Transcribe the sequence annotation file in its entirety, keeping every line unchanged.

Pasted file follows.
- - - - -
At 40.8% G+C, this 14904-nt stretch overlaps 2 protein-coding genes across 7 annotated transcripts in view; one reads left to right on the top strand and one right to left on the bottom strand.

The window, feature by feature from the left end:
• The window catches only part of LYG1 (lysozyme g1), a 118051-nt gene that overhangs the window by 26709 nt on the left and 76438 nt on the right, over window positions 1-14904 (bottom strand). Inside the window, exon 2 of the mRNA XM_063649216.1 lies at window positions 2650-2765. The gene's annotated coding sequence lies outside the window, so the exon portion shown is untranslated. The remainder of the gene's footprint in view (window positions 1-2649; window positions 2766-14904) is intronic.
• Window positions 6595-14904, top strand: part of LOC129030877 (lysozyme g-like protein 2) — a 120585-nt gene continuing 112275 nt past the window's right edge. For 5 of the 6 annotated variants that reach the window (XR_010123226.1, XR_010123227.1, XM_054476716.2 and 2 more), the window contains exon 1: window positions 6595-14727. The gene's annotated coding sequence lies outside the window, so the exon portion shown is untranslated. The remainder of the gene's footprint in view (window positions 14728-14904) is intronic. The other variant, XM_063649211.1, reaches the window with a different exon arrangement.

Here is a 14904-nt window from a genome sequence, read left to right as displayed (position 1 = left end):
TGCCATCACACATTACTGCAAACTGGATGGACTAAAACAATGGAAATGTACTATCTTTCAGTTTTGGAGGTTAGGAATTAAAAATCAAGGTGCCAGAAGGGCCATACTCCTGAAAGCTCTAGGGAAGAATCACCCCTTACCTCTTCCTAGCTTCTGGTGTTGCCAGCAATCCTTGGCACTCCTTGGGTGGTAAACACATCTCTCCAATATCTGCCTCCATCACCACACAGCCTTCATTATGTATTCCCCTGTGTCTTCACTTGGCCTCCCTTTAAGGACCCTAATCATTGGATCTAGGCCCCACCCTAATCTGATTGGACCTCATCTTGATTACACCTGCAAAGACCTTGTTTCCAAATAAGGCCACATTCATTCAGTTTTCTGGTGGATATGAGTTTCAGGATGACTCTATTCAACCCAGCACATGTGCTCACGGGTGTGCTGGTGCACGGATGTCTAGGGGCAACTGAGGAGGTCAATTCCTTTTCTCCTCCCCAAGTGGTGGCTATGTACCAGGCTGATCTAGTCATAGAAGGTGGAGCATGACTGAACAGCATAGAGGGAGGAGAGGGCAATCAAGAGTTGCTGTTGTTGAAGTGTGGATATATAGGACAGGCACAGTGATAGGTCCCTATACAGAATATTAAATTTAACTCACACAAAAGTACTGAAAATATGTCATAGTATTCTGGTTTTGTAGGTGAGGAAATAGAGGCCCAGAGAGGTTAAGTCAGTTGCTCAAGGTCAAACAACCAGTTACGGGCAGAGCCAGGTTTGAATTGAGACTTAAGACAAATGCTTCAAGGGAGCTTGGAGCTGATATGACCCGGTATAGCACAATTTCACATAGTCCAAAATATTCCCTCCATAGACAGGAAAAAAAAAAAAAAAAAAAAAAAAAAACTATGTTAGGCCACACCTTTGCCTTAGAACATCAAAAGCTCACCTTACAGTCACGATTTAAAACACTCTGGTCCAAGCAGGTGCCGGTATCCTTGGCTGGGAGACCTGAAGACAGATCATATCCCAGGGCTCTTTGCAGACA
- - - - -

At 40.8% G+C, this 14904-nt stretch overlaps 2 protein-coding genes across 7 annotated transcripts in view; one reads left to right on the top strand and one right to left on the bottom strand.

The window, feature by feature from the left end:
• The window catches only part of LYG1 (lysozyme g1), a 118051-nt gene that overhangs the window by 26709 nt on the left and 76438 nt on the right, over window positions 1-14904 (bottom strand). Inside the window, exon 2 of the mRNA XM_063649216.1 lies at window positions 2650-2765. The gene's annotated coding sequence lies outside the window, so the exon portion shown is untranslated. The remainder of the gene's footprint in view (window positions 1-2649; window positions 2766-14904) is intronic.
• Window positions 6595-14904, top strand: part of LOC129030877 (lysozyme g-like protein 2) — a 120585-nt gene continuing 112275 nt past the window's right edge. For 5 of the 6 annotated variants that reach the window (XR_010123226.1, XR_010123227.1, XM_054476716.2 and 2 more), the window contains exon 1: window positions 6595-14727. The gene's annotated coding sequence lies outside the window, so the exon portion shown is untranslated. The remainder of the gene's footprint in view (window positions 14728-14904) is intronic. The other variant, XM_063649211.1, reaches the window with a different exon arrangement.

Here is a 14904-nt window from a genome sequence, read left to right as displayed (position 1 = left end):
TGCCATCACACATTACTGCAAACTGGATGGACTAAAACAATGGAAATGTACTATCTTTCAGTTTTGGAGGTTAGGAATTAAAAATCAAGGTGCCAGAAGGGCCATACTCCTGAAAGCTCTAGGGAAGAATCACCCCTTACCTCTTCCTAGCTTCTGGTGTTGCCAGCAATCCTTGGCACTCCTTGGGTGGTAAACACATCTCTCCAATATCTGCCTCCATCACCACACAGCCTTCATTATGTATTCCCCTGTGTCTTCACTTGGCCTCCCTTTAAGGACCCTAATCATTGGATCTAGGCCCCACCCTAATCTGATTGGACCTCATCTTGATTACACCTGCAAAGACCTTGTTTCCAAATAAGGCCACATTCATTCAGTTTTCTGGTGGATATGAGTTTCAGGATGACTCTATTCAACCCAGCACATGTGCTCACGGGTGTGCTGGTGCACGGATGTCTAGGGGCAACTGAGGAGGTCAATTCCTTTTCTCCTCCCCAAGTGGTGGCTATGTACCAGGCTGATCTAGTCATAGAAGGTGGAGCATGACTGAACAGCATAGAGGGAGGAGAGGGCAATCAAGAGTTGCTGTTGTTGAAGTGTGGATATATAGGACAGGCACAGTGATAGGTCCCTATACAGAATATTAAATTTAACTCACACAAAAGTACTGAAAATATGTCATAGTATTCTGGTTTTGTAGGTGAGGAAATAGAGGCCCAGAGAGGTTAAGTCAGTTGCTCAAGGTCAAACAACCAGTTACGGGCAGAGCCAGGTTTGAATTGAGACTTAAGACAAATGCTTCAAGGGAGCTTGGAGCTGATATGACCCGGTATAGCACAATTTCACATAGTCCAAAATATTCCCTCCATAGACAGGAAAAAAAAAAAAAAAAAAAAAAAAAAACTATGTTAGGCCACACCTTTGCCTTAGAACATCAAAAGCTCACCTTACAGTCACGATTTAAAACACTCTGGTCCAAGCAGGTGCCGGTATCCTTGGCTGGGAGACCTGAAGACAGATCATATCCCAGGGCTCTTTGCAGACA